“Spirit of God… Spirit of Christ… Christ in you” – the Trinity (God in three persons who are one) is not an explicit teaching in the Bible but a number of passages including this one make it clear, albeit indirectly.
12-13 Therefore, brothers and sisters, we have an obligation – but it is not to the flesh, to live according to it. For if you live according to the flesh, you will die; but if by the Spirit you put to death the misdeeds of the body, you will live.
“To the flesh…by the Spirit” – the selfish human nature is contrasted with the Spirit-led nature which grows out of the new birth. Paul is referencing what he wrote earlier; Romans 8:1-8 explains this, especially verses 5-8. When we come to give ownership of our lives to Jesus, there’s a profound change spiritually: we become a new creation, 2 Corinthians 5:17. This new spiritual person grows around what God wants and the “what I want” part has less influence. Living by the Spirit doesn’t do away with the tendency to “live according to the flesh” but more and more, we don’t want to go there. We are putting it to death as we grow spiritually, Galatians 5:16-17.
14 For those who are led by the Spirit of God are the children of God.
15 The Spirit you received does not make you slaves, so that you live in fear again; rather, the Spirit you received brought about your adoption to sonship. And by Him we cry, “Abba, Father.”
“Abba, Father” – Jesus used this form of address, Mark 14:36, which shocked religious Jews with its relative informality and intimacy.
“Fear…adoption to sonship” – slaves lived in fear of arbitrary punishment as those without rights. The Greek-Roman pattern of adoption was often used to secure a male heir; at least one Caesar was adopted. Adoption conferred the full rights (and authority) of the son of an aristocratic family, without any of the stigma that we associate with it. Christians are not to live in fear of possible punishment, but in the security of being held by God’s love.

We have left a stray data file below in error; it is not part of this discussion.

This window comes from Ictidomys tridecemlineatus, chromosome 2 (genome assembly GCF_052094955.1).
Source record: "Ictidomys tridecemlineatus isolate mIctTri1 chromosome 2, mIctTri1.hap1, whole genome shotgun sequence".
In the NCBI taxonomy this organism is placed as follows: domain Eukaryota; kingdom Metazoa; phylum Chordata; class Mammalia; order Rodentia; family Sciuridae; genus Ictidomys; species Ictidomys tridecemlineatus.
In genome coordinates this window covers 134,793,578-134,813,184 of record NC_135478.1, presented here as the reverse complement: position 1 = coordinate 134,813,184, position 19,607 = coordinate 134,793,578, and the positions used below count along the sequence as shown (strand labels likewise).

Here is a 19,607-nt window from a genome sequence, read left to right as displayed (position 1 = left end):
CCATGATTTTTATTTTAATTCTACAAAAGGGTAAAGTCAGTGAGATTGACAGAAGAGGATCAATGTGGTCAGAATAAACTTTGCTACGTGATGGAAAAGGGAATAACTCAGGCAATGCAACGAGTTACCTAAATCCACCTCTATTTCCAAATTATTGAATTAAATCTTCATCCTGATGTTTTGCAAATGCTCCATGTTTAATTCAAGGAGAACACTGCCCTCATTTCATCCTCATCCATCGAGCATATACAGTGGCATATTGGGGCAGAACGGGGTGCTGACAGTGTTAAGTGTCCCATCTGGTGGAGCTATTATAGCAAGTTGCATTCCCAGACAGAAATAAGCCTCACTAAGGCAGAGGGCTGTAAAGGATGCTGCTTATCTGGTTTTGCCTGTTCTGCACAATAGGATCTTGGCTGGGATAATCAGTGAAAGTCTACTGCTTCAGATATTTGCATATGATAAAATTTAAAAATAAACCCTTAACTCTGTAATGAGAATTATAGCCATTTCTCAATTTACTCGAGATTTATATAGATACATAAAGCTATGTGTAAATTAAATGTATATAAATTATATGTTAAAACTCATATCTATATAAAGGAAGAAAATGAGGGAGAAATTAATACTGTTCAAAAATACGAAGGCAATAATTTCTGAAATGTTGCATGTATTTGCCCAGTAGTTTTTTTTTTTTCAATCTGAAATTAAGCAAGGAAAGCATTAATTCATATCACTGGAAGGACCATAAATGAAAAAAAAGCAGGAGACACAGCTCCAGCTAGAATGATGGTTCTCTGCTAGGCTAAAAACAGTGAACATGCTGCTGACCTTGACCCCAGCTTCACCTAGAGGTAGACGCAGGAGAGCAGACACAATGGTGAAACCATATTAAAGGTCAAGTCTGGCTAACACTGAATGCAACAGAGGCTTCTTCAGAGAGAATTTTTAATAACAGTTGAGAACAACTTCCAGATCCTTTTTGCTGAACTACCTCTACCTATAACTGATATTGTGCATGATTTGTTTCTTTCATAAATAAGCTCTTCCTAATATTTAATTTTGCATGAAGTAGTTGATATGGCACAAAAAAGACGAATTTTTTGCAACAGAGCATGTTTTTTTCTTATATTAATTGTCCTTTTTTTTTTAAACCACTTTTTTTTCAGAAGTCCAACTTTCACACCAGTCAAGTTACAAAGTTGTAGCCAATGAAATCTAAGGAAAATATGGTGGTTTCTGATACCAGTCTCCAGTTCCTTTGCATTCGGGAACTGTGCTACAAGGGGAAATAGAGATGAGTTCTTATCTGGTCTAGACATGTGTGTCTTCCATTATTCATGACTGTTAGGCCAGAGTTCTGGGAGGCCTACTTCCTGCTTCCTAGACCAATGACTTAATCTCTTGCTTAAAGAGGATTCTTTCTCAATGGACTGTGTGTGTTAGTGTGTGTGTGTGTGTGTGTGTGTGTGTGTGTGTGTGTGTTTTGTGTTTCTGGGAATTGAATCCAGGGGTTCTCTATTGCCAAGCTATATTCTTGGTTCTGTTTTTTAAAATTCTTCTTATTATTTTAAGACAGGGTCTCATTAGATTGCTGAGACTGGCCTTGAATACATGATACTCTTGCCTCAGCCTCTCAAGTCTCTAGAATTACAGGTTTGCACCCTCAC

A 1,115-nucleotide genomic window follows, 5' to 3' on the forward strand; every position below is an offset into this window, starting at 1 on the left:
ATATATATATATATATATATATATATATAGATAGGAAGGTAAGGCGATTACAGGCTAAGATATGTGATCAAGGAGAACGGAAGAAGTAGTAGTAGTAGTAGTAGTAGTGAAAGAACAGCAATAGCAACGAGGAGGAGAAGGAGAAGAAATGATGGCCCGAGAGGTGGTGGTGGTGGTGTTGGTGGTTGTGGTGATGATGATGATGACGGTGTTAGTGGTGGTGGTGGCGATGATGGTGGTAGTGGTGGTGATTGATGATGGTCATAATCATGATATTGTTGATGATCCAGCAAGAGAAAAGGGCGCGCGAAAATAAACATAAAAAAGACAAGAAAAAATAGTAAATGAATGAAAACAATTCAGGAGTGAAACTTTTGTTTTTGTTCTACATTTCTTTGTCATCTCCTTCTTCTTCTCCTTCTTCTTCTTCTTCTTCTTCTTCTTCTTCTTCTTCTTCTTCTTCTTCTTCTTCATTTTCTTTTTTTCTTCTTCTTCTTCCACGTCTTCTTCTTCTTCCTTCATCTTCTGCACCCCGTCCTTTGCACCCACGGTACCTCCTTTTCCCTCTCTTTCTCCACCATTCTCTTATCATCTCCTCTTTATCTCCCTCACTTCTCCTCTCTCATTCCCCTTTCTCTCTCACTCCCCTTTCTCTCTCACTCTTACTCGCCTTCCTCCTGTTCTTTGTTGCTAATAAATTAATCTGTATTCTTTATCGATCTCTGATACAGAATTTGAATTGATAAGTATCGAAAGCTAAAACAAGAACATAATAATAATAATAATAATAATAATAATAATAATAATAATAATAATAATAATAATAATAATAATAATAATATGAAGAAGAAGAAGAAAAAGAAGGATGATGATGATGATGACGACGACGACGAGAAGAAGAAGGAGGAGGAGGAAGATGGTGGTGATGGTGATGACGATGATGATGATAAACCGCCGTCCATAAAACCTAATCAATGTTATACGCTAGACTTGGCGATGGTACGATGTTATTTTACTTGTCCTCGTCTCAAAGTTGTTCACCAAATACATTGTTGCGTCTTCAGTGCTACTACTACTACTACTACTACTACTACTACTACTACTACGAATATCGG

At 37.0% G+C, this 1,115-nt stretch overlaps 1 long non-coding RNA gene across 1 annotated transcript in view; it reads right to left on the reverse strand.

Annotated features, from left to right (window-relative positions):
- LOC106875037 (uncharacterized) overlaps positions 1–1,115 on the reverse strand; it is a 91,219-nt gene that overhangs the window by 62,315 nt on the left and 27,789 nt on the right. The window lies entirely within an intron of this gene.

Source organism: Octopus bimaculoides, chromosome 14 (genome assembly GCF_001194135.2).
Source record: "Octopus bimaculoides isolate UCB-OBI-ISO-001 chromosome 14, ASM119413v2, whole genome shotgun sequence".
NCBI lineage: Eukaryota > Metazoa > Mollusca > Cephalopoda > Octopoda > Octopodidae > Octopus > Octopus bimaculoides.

16 The Spirit himself testifies with our spirit that we are God’s children.
“Children of God” – a profound privilege. Understanding this will transform the way you pray – and how you relate to God as a Father in every way.
For further study, read John 1:12, Galatians 3:26, Philippians 2:15, 1 John 3:1, 1 John 5:19.
17 Now if we are children, then we are heirs – heirs of God and co-heirs with Christ, if indeed we share in his sufferings in order that we may also share in His glory.
With the honour of sonship comes the responsibility. It’s a route that brings its attacks and difficulties. At these times we need the Holy Spirit’s nudge (v.16) and the fellowship of other Christians to remind us who we are and where our security lies.
Paul’s point in this section of his letter to Christians in Rome, is that the way of life we have grown up with – from the tantrums of the “terrible twos” onwards – don’t just disappear when we become Christians. And becoming a Christian is a definite choice, a decision, at which point the Holy Spirit comes in and we take on a new persona. But the old, “me-centred”, and spiritually resistant person hangs on in there. We want to take our lead from Jesus, but it takes practice, faith by its nature has ‘unknowns’ which are challenging and the old, familiar tried-and-tested ways kick in too easily – “I’ll do it…I’ll fix it… I’ll make it happen.
But if we have made a choice for Jesus to be Lord of our lives, then we are on a different track. The belonging and the Spirit’s leading are inseparable. We can’t have one, without the other. If we don’t know, then we should pray the prayer and make sure. And if we are sure, but ting confused about how we respond, or feeling the tug to ‘go with the crowd’, then the Holy Spirit will gently remind us who we belong to, the security we have in that sonship relationship and the help He gives us to do what Jesus would do. To be a spiritual person inside a human body will always feel like a bit of a hybrid, but we do have help – the best kind of coach – and we are empowered to make the good choices He shows us.
p class=”p1″>How much do you have the sense of being led by the Spirit of God? What might be getting in the way?